Hopwood would describe all this good luck as “grace”, but I would call it “fortune”. I think fortune can be a good or a bad thing; Boethius thought it was always bad, and that it led men astray. I think Hopwood is being led astray. His repentance is shallow and pro forma. He claims not to remember his robberies. This may or may not be true; I think bad people actually have a way of erasing their bad behavior from their memory, because it’s unpleasant and inconvenient and interferes with their self-image. I think they also claim not to remember things, because they don’t want to talk about them. Under pressure, he made a half-hearted effort to contact his victims that amounted to nothing. He sees himself, and others convicted of crimes, primarily as victims. His focus is on the rights of felons and prisoners; his repentance would be a lot more convincing if he was persuading criminals not to stick guns in people’s’ faces, rather than helping them avoid the consequences when they do.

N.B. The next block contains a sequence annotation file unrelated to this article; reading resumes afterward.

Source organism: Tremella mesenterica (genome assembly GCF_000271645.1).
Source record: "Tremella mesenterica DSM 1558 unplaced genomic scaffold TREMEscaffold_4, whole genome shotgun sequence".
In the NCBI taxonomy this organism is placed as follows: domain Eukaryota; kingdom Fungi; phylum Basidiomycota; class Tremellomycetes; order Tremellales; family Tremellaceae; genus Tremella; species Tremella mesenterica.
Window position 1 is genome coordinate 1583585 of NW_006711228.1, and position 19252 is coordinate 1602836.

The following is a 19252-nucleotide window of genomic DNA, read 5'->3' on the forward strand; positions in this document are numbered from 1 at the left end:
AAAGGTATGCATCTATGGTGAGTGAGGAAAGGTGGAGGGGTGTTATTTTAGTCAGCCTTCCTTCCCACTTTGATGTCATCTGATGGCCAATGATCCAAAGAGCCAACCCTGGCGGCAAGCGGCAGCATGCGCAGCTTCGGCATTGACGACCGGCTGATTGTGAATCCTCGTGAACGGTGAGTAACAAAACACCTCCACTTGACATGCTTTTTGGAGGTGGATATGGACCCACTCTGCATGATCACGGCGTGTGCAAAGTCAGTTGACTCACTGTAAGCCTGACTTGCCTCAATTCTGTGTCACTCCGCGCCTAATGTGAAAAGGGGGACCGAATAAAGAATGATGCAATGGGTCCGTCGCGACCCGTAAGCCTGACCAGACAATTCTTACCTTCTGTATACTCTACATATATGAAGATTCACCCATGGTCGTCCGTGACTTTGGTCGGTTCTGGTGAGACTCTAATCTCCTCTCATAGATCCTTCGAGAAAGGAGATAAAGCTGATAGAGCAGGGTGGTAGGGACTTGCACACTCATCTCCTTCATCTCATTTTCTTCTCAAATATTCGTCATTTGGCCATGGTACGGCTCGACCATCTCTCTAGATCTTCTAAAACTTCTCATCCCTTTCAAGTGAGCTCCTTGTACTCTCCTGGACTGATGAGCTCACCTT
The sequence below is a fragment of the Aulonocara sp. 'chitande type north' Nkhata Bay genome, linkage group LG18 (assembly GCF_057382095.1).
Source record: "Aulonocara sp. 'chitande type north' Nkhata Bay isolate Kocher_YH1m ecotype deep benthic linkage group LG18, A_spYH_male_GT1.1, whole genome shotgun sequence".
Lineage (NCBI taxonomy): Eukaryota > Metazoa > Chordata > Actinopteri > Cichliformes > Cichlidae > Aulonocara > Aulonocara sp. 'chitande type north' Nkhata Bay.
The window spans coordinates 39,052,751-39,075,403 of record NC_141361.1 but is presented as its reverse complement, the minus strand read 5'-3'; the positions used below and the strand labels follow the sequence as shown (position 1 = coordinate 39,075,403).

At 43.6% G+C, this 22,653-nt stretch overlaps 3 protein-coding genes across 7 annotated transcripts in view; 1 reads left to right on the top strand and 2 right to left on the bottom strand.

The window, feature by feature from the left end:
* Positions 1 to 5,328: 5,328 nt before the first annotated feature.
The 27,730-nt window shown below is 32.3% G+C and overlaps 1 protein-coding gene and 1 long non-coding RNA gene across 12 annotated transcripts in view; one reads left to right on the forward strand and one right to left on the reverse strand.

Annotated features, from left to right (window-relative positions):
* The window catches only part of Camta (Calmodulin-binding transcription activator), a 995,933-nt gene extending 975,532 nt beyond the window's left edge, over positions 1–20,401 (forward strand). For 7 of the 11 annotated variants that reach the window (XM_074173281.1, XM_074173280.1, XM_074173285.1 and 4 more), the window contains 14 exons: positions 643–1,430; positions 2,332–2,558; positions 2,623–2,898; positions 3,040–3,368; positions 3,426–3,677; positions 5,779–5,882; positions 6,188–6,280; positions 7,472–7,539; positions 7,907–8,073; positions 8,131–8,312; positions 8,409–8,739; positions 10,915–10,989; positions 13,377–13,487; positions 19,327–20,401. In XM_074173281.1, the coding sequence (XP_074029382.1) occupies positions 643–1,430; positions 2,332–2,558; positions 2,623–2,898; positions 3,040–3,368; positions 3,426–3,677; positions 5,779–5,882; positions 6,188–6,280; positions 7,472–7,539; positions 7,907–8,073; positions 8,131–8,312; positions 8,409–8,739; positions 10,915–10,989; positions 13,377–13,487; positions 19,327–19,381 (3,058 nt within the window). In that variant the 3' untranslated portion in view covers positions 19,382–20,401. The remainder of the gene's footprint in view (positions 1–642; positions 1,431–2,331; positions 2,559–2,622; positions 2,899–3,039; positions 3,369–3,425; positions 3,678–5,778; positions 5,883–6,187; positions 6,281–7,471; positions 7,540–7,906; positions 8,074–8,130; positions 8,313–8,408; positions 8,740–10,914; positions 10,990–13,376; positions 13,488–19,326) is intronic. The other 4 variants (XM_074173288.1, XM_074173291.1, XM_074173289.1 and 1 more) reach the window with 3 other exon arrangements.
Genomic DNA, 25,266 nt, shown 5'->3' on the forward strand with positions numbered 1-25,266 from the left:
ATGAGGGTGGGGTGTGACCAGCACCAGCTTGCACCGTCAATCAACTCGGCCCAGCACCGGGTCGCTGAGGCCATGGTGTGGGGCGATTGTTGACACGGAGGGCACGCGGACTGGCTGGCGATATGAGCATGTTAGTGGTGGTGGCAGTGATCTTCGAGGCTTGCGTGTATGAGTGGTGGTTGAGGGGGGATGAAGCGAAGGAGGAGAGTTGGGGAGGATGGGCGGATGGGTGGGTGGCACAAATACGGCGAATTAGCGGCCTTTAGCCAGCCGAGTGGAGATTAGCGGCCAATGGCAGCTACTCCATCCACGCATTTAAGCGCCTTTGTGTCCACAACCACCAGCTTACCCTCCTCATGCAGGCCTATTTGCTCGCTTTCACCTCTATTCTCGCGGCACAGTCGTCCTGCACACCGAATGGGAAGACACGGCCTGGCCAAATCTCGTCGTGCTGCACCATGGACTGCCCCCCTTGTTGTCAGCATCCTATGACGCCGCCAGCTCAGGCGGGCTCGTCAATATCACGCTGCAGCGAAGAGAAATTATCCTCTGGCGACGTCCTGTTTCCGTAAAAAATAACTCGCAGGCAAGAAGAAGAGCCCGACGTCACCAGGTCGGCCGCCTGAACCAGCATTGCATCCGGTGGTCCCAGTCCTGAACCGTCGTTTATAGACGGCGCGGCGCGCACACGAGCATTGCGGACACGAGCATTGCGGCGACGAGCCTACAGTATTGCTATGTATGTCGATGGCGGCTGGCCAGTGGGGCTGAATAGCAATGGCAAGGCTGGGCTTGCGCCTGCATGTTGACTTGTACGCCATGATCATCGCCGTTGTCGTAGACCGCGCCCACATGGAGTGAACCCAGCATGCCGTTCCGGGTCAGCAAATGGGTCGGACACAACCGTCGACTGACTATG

People supporting Hopwood would sternly remind me that I can’t know his true heart and I should not judge him. Maybe not, but I have a passable familiarity with human nature. Like many people who have done bad things, Hopwood seems to regard Christianity as a get-out-of-jail-free card; a way to say, “I used to be like that, but I’m not any more.” Hopwood does not seem to be impulsive and anti-social any more, but he is certainly as solipsistic as the guy who walked into the bank.
It’s a commonplace among evangelical Christians that forgiveness is costly; repentance should be costly as well, or it doesn’t mean anything. Repenting from sin means giving up a strong attachment, something not easily done. Frankly I don’t see Hopwood ever seriously reflecting on the harm he has done to others, because he is in a social system, called “Christianity” but not necessarily Biblically adherent, which makes forgiveness virtually costless. Shon Hopwood has gained the whole legal world, and the whole evangelical/liberal Christian world, but has he lost his soul?